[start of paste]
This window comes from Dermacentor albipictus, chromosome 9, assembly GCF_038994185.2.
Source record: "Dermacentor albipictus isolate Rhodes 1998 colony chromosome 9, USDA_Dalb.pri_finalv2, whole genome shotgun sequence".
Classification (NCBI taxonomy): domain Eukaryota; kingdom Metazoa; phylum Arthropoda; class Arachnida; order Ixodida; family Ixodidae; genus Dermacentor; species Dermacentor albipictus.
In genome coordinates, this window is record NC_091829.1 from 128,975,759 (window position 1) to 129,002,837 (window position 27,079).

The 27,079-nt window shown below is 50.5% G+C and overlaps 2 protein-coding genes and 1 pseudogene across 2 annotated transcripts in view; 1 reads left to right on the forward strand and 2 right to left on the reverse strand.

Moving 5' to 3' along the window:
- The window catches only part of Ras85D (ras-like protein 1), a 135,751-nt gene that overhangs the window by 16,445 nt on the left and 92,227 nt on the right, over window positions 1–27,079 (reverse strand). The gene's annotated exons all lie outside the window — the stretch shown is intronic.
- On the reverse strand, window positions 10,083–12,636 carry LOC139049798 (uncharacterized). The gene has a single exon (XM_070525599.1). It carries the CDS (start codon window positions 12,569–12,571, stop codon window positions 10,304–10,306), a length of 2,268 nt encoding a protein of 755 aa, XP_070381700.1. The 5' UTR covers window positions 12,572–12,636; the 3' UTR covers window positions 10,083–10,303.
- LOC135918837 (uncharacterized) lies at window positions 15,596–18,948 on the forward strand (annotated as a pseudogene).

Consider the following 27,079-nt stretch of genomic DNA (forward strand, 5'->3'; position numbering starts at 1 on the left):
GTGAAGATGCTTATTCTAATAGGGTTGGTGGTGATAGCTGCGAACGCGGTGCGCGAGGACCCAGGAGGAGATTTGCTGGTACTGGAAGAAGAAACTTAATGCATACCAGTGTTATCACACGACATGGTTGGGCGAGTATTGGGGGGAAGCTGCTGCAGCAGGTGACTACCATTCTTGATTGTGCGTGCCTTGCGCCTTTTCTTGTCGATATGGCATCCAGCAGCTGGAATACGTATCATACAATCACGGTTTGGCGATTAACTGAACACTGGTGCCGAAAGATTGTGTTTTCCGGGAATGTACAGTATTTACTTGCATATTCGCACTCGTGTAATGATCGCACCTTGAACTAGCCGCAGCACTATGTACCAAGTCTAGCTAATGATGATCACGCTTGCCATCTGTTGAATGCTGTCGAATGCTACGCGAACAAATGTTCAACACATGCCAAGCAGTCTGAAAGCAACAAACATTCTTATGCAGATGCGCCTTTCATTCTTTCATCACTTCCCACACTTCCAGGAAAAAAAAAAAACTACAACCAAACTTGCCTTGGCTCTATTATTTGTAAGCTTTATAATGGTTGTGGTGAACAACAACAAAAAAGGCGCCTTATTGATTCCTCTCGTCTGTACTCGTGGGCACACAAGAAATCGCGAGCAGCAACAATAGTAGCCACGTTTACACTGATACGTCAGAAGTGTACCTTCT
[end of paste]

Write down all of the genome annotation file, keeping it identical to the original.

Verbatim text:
This window comes from Dermacentor albipictus, chromosome 9, assembly GCF_038994185.2.
Source record: "Dermacentor albipictus isolate Rhodes 1998 colony chromosome 9, USDA_Dalb.pri_finalv2, whole genome shotgun sequence".
Classification (NCBI taxonomy): domain Eukaryota; kingdom Metazoa; phylum Arthropoda; class Arachnida; order Ixodida; family Ixodidae; genus Dermacentor; species Dermacentor albipictus.
In genome coordinates, this window is record NC_091829.1 from 128,975,759 (window position 1) to 129,002,837 (window position 27,079).

The 27,079-nt window shown below is 50.5% G+C and overlaps 2 protein-coding genes and 1 pseudogene across 2 annotated transcripts in view; 1 reads left to right on the forward strand and 2 right to left on the reverse strand.

Moving 5' to 3' along the window:
- The window catches only part of Ras85D (ras-like protein 1), a 135,751-nt gene that overhangs the window by 16,445 nt on the left and 92,227 nt on the right, over window positions 1–27,079 (reverse strand). The gene's annotated exons all lie outside the window — the stretch shown is intronic.
- On the reverse strand, window positions 10,083–12,636 carry LOC139049798 (uncharacterized). The gene has a single exon (XM_070525599.1). It carries the CDS (start codon window positions 12,569–12,571, stop codon window positions 10,304–10,306), a length of 2,268 nt encoding a protein of 755 aa, XP_070381700.1. The 5' UTR covers window positions 12,572–12,636; the 3' UTR covers window positions 10,083–10,303.
- LOC135918837 (uncharacterized) lies at window positions 15,596–18,948 on the forward strand (annotated as a pseudogene).

Consider the following 27,079-nt stretch of genomic DNA (forward strand, 5'->3'; position numbering starts at 1 on the left):
GTGAAGATGCTTATTCTAATAGGGTTGGTGGTGATAGCTGCGAACGCGGTGCGCGAGGACCCAGGAGGAGATTTGCTGGTACTGGAAGAAGAAACTTAATGCATACCAGTGTTATCACACGACATGGTTGGGCGAGTATTGGGGGGAAGCTGCTGCAGCAGGTGACTACCATTCTTGATTGTGCGTGCCTTGCGCCTTTTCTTGTCGATATGGCATCCAGCAGCTGGAATACGTATCATACAATCACGGTTTGGCGATTAACTGAACACTGGTGCCGAAAGATTGTGTTTTCCGGGAATGTACAGTATTTACTTGCATATTCGCACTCGTGTAATGATCGCACCTTGAACTAGCCGCAGCACTATGTACCAAGTCTAGCTAATGATGATCACGCTTGCCATCTGTTGAATGCTGTCGAATGCTACGCGAACAAATGTTCAACACATGCCAAGCAGTCTGAAAGCAACAAACATTCTTATGCAGATGCGCCTTTCATTCTTTCATCACTTCCCACACTTCCAGGAAAAAAAAAAAACTACAACCAAACTTGCCTTGGCTCTATTATTTGTAAGCTTTATAATGGTTGTGGTGAACAACAACAAAAAAGGCGCCTTATTGATTCCTCTCGTCTGTACTCGTGGGCACACAAGAAATCGCGAGCAGCAACAATAGTAGCCACGTTTACACTGATACGTCAGAAGTGTACCTTCT